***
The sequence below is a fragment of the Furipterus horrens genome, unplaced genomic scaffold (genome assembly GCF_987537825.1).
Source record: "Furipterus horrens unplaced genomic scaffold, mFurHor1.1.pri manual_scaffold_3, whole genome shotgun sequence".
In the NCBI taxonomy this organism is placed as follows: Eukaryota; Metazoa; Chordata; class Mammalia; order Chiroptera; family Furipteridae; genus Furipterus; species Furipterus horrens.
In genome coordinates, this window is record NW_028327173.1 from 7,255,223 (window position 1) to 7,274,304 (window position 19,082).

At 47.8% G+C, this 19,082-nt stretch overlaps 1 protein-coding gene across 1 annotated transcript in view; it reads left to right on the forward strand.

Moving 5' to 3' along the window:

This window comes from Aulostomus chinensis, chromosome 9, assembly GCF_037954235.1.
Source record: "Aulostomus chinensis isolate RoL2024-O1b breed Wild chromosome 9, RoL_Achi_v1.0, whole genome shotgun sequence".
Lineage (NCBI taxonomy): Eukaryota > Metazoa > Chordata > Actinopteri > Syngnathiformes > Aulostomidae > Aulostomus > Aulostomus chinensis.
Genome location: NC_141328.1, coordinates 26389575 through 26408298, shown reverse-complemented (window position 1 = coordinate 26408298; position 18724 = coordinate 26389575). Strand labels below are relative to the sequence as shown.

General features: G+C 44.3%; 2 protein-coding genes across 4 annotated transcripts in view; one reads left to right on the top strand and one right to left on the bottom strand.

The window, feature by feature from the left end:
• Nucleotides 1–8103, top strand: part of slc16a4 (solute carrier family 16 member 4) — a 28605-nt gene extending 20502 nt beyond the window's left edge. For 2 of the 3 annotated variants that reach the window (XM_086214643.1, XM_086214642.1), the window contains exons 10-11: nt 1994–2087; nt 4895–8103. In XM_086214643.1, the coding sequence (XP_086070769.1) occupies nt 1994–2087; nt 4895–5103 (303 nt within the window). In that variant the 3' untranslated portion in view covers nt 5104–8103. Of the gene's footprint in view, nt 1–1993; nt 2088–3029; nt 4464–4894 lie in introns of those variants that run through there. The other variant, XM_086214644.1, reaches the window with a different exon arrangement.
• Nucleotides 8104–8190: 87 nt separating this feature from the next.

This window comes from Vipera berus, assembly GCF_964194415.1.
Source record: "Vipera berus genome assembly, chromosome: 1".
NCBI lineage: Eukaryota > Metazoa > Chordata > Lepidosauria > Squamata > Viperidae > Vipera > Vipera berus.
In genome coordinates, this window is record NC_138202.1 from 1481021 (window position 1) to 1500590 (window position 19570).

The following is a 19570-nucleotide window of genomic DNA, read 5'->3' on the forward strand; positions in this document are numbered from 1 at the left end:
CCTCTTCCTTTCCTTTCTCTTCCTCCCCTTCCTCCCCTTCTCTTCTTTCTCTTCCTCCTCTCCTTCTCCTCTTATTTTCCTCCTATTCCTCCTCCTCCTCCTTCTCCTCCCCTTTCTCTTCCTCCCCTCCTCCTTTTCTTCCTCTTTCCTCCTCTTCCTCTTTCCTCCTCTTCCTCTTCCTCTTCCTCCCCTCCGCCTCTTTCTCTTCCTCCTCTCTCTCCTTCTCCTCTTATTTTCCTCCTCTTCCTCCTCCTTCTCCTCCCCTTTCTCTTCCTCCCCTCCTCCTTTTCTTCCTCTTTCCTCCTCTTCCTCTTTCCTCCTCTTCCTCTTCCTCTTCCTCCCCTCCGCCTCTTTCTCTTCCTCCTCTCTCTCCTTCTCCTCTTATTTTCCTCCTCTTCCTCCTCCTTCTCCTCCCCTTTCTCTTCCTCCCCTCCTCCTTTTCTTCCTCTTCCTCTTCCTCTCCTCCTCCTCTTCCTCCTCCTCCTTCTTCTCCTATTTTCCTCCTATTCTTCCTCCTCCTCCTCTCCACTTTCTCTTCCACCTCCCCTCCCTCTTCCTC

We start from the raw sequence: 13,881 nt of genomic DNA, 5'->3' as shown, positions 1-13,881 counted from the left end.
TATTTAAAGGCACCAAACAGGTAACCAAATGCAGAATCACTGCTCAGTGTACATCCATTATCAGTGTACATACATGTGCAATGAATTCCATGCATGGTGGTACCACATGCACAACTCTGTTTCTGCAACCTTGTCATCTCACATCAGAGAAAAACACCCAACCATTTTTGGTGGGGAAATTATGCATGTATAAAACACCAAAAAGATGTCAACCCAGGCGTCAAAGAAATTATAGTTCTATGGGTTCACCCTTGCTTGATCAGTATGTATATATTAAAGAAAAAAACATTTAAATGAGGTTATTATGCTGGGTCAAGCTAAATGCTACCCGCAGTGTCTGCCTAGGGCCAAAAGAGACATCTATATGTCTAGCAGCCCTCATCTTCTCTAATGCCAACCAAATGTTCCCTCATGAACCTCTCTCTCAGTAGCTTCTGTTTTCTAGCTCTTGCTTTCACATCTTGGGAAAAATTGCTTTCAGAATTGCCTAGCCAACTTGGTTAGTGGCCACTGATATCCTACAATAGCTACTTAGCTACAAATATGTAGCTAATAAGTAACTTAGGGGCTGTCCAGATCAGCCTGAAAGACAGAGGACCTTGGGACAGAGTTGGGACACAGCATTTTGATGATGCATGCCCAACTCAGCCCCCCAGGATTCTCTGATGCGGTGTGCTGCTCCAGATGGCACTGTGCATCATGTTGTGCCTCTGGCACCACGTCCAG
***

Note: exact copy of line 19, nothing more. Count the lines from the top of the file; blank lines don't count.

The following is a 19570-nucleotide window of genomic DNA, read 5'->3' on the forward strand; positions in this document are numbered from 1 at the left end: